More importantly, unlike a drive-encryption system where all files are encrypted using a single key, the user has a separate key for all files. If a single key is shared and compromised, it does not endanger the security and privacy of the other files.
Essentially this requires building search engines as well to be able to find this data. Not just simple linked communications but everything embedded. It’s a lofty goal, but some feel this may be the best solution.
MaidSafe stands for Massive Array of Internet Disks – Secure Access For Everyone. Quite the acronym! These are the OGs in the data storage space. This project has been under development for more than a decade now and is the world’s first autonomous data network. The safe network has clients and farmers. Farmers take care of the data on the network by providing disk space, computing power, and uptime. Clients can use the network uploading data, using Dapps, or browsing.
The SAFE network aims to create the world’s first fully autonomous decentralized data network preventing the network from being blocked, controlled or turned off. Many are excited about MaidSafe, but as it has not launched yet so they are forced to look at alternative solutions short term.
Note: MaidSafeCoin is a proxy token that was released during MaidSafe’s crowd sale and will be swapped for Safecoin on a 1:1 basis when Safecoin is released. MaidSafeCoin is a token that is listed on the bitcoin blockchain and can be purchased on a number of exchanges.
Clients use Safecoin for uploading data on the network which is broken, encrypted and distributed on the peer-to-peer network. Upon request, proof of resource consensus will be used to retrieve your data and also pay Safecoins to the farmer who found it first for you.
FILECOIN & IPFS
Filecoin has their own blockchain and utilizes mining. They are working on creating a free marketplace for storage of data and rent of extra disk space.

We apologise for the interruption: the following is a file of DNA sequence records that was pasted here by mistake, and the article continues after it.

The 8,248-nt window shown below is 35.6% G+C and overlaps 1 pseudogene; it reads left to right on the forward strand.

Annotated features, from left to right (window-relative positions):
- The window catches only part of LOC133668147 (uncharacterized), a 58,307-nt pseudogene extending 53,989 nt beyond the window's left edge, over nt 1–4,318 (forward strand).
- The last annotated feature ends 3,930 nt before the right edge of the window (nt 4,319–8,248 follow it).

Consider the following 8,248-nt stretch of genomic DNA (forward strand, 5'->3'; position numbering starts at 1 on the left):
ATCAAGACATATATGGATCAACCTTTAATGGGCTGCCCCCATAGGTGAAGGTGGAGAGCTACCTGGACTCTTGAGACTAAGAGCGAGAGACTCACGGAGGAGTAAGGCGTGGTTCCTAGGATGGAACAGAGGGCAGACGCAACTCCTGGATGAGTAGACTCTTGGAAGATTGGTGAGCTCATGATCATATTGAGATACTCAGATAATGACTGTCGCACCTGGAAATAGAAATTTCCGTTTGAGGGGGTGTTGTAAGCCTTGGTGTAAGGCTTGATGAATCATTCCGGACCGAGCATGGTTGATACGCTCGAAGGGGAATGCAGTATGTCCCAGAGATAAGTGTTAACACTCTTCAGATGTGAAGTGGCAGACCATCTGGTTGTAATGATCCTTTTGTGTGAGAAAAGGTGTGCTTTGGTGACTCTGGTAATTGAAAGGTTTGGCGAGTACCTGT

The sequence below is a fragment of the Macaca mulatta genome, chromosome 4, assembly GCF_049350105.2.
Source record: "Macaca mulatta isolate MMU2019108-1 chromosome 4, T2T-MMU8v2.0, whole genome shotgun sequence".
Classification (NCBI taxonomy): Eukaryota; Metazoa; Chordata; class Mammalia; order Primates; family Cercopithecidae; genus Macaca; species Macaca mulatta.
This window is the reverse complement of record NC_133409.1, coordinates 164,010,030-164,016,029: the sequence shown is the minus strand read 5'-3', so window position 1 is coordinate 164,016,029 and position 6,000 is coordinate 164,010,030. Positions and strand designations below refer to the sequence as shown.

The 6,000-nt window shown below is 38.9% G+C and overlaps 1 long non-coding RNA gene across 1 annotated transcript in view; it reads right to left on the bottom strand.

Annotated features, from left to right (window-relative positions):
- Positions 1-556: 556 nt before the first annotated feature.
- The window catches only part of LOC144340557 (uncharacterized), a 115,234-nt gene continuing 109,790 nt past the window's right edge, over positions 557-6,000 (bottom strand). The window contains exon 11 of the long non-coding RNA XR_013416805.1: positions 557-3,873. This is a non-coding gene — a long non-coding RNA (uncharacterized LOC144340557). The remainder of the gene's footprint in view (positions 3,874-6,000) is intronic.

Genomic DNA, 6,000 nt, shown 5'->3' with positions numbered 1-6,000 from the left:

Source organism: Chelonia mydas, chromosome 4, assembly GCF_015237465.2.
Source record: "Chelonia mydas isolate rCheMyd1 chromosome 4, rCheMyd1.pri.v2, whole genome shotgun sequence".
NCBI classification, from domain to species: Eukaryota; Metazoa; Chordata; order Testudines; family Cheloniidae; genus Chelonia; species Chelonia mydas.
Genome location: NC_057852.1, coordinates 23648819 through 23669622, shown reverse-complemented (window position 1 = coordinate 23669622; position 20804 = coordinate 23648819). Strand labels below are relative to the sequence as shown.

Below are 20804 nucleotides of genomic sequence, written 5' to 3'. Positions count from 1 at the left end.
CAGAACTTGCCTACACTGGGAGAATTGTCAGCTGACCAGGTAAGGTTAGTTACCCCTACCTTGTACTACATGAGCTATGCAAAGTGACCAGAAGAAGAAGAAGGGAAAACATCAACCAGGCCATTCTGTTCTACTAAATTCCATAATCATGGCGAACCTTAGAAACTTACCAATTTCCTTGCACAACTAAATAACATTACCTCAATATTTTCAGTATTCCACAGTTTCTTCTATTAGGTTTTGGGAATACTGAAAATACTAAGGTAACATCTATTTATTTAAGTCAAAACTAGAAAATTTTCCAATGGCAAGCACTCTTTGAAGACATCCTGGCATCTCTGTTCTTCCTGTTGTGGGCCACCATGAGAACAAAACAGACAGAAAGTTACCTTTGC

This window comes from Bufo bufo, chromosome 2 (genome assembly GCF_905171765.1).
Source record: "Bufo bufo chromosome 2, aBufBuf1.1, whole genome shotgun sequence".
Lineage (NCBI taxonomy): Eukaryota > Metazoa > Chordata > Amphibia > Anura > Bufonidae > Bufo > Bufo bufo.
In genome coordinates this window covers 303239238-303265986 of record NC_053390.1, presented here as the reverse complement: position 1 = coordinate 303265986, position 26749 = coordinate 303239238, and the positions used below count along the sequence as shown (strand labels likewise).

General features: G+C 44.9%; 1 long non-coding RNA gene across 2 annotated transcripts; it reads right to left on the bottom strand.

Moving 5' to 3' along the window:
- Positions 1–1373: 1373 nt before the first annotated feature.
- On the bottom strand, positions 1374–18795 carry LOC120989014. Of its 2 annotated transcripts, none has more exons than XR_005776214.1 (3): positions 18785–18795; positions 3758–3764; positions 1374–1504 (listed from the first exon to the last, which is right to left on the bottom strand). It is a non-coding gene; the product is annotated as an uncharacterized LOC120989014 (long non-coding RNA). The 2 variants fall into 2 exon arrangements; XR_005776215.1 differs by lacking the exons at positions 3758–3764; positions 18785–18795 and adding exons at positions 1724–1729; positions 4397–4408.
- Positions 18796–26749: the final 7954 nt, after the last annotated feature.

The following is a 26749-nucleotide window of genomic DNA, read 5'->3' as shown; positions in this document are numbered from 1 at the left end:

Filecoin is built upon some very complex and new tech pieces that haven’t been thoroughly tested yet as the project has not been launched. You can apply on their website to become an early miner when the blockchain launches and buy futures on various exchanges.
IPFS is the backbone of the Filecoin system. Currently the internet works off of location based addressing, these URLs are pointed to certain servers around the world. IPFS serves information based on what the information is as opposed to where it is located. Their routing algorithms allow you to choose where you get your content from and you can set your privacy of the peers / nodes you trust.
Swarm is part of the Ethereum stack which is made up from Ethereum, Swarm, and Whisper which will fit together to make up a decentralized web. Ethereum provides the computation power, Swarm the storage layer and Whisper a messaging layer.
Swarm runs on top of the existing smart contract infrastructure, but uses an additional proof of custody operation to scan and repair data over time when needed. Rather than use a new protocol such as IPFS, Swarm offers federated HTTPS endpoints to allow users to make calls to a familiar API interface and upload and download files. Swarm is still in its Proof of Concept stages and is not fully operational. You can try out their command line utilities in a simulated environment here.